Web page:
With a strong focus on female friendship, Olivia Wilde’s directorial debut, Booksmart, is the next great classic high school comedy.
It’s very easy to see the influence of a filmmaker like Amy Heckerling in watching this film. She’s the filmmaker who directed both Fast Times at Ridgemont High and Clueless. These two films inspired a generation and Booksmart is sure to follow.
Both Amy (Kaitlyn Dever) and Molly (Beanie Feldstein) may be best friends but they’re also the people in high school who never bothered going to parties. They’re the ones who are focusing on graduating and moving onto the next thing in life. For Amy, this means taking a year off to spend time in Botswana. As for Molly, it means attending college at Yale as she continues her path to the Supreme Court. It’s not surprising that Justice Ruth Bader Ginsburg’s photo is in Molly’s room. When it comes time for graduation, they decide to make up for a few years of missing out on all the fun. Easier said than done, of course.
Both Amy and Molly make the decision to attend the massive high school party on graduation eve. One such reason is because Amy has a crush on Ryan (Victoria Ruesga). Amy being a lesbian isn’t a big deal and this is one awesome thing to love about Booksmart. More often than not, it feels like so many filmmakers decide to make coming out such a big deal. We’ve reached a point in which being LGBTQ is normal so I’m happy to see that Booksmart has adopted this normalcy.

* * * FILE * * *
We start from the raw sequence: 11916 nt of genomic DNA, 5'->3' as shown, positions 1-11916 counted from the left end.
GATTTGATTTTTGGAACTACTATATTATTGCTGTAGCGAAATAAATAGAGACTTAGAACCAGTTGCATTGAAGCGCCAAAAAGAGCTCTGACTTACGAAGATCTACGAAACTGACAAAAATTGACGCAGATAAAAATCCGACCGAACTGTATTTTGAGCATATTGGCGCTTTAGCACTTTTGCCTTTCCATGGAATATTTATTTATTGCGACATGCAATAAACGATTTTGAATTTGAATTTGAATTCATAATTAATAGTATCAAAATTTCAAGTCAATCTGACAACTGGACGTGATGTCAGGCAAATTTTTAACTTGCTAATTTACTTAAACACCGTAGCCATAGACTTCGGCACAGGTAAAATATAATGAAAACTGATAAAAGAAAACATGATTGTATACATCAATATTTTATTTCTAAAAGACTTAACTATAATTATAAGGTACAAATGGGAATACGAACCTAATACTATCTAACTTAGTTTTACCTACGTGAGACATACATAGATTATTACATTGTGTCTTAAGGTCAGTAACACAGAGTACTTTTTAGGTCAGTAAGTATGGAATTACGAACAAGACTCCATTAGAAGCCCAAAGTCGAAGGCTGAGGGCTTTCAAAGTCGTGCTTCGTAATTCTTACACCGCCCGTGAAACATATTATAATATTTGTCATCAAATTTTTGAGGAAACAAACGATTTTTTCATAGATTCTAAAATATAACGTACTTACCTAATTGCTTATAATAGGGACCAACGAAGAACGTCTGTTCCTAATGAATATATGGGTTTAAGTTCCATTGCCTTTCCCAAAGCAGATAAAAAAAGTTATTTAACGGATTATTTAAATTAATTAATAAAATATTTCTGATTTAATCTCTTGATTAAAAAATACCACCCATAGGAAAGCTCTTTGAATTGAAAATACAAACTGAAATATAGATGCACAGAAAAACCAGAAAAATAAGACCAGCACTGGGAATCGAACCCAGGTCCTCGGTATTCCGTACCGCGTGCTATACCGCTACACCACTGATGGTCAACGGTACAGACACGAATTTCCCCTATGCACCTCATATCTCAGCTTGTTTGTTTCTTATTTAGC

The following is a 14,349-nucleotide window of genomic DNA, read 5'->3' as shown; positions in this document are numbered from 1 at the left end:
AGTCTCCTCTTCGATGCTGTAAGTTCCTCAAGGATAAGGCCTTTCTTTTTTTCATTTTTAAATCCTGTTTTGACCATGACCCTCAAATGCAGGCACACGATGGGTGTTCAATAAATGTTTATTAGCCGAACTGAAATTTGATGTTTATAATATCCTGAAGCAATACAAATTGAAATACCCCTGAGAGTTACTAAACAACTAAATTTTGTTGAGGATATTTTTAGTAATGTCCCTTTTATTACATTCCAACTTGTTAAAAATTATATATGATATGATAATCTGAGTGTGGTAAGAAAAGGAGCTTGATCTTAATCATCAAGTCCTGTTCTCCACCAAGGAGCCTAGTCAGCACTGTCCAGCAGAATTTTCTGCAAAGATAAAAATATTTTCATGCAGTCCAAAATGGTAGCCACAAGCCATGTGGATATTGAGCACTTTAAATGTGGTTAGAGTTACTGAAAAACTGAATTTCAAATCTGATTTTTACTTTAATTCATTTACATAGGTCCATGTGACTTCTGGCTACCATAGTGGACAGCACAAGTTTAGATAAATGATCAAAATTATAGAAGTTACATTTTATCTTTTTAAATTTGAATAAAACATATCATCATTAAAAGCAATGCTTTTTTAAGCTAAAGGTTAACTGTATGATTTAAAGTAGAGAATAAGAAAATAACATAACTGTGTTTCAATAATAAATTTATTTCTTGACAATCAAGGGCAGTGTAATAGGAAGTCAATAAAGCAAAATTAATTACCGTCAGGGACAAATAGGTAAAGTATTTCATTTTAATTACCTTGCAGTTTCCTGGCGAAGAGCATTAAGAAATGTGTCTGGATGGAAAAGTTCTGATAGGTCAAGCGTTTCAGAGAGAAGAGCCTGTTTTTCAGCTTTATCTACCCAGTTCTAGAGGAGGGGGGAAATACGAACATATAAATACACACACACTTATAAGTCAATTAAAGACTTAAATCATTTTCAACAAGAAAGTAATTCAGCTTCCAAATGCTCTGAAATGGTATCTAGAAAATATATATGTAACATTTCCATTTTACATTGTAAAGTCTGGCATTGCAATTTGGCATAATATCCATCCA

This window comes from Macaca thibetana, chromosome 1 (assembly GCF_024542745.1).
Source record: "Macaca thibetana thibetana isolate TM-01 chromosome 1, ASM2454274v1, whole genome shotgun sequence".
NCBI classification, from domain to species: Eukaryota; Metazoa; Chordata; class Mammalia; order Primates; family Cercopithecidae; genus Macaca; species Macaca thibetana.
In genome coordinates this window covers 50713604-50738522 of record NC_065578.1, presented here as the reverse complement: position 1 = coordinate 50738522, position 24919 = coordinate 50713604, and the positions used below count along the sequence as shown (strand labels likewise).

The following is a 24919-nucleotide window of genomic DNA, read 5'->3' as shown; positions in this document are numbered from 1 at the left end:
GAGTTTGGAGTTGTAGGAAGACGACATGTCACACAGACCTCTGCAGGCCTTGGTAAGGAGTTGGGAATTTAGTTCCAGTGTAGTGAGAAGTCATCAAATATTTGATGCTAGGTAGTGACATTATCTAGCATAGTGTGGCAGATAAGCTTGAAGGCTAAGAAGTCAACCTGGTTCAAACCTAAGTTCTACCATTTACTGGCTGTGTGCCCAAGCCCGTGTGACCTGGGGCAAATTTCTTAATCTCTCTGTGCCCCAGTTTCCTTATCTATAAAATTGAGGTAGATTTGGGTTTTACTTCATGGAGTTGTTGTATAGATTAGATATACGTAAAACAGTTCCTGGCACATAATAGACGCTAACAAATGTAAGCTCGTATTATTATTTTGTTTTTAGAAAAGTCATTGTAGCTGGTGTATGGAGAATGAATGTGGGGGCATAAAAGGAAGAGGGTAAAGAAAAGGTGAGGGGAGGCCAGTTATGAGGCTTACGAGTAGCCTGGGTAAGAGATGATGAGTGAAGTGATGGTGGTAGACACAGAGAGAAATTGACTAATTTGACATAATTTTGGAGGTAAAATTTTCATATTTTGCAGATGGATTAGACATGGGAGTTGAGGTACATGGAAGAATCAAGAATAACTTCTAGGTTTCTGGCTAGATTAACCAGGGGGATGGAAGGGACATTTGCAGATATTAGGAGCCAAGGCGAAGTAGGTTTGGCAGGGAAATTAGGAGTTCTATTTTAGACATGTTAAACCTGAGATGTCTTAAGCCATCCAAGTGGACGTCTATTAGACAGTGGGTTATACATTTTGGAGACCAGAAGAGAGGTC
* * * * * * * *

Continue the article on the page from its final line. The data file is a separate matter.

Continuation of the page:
The problem for the duo that they don’t know where Nick’s (Mason Gooding) aunt lives and getting the information isn’t going to come easy. Regardless of which, just getting to the party is half the fun. Booksmart isn’t the first film nor will it be the last in which the journey from point A to point B is a comedy of errors. What makes it so much fun along the way are the performances in the film. Take Billie Lourd for example. She delivers a scene-stealing performance as Gigi as she always pops up when we least expect it! Lourd gives off a Cher-esque vibe to her character with multiple wardrobe changes.
Nobody really expects their Uber or Lyft driver to be their principal but sure enough Principal Brown (Jason Sudeikis) picks them up in his car. Is this supposed to be some sort of social commentary on how we don’t pay our educators enough money? If this is the case, I entirely get it! But I digress.
With Allison Jones handling duties as casting director, there are some future stars just waiting to have there careers blow up. Among them are Diana Silvers, who plays Hope. Jones has cast so many future stars in film and television that one trusts her with the job.
This is a film about female friendship at its core. Amy and Molly have a strong relationship. They’re the type in which you just know that they’ll be best friends for life. It’s also a film that owes so much to not just the great high school comedies but also the buddy cop movies. The funny thing about this homage is that these two get along just fine. They don’t seem like the mismatched cops. What’s so great about having Olivia Wilde behind the camera is that we get a sense of her understanding who these characters are. If you’ve ever been through high school, you’ve dealt with the awful labels.
What Bridesmaids represents for women in their 30s is what Booksmart represents for a new generation.
DIRECTOR: Olivia Wilde
SCREENWRITERS: Emily Halpern and Sarah Haskins, Susanna Fogel, and Katie Silberman
CAST: Kaitlyn Dever, Beanie Feldstein, Molly Gordon, Billie Lourd, Skyler Gisondo, Noah Galvin, Diana Silvers, Mason Gooding, Victoria Ruesga, Austin Crute, Eduardo Franco, Nico Hiraga, Jessica Williams, with Lisa Kudrow, Will Forte, and Jason Sudeikis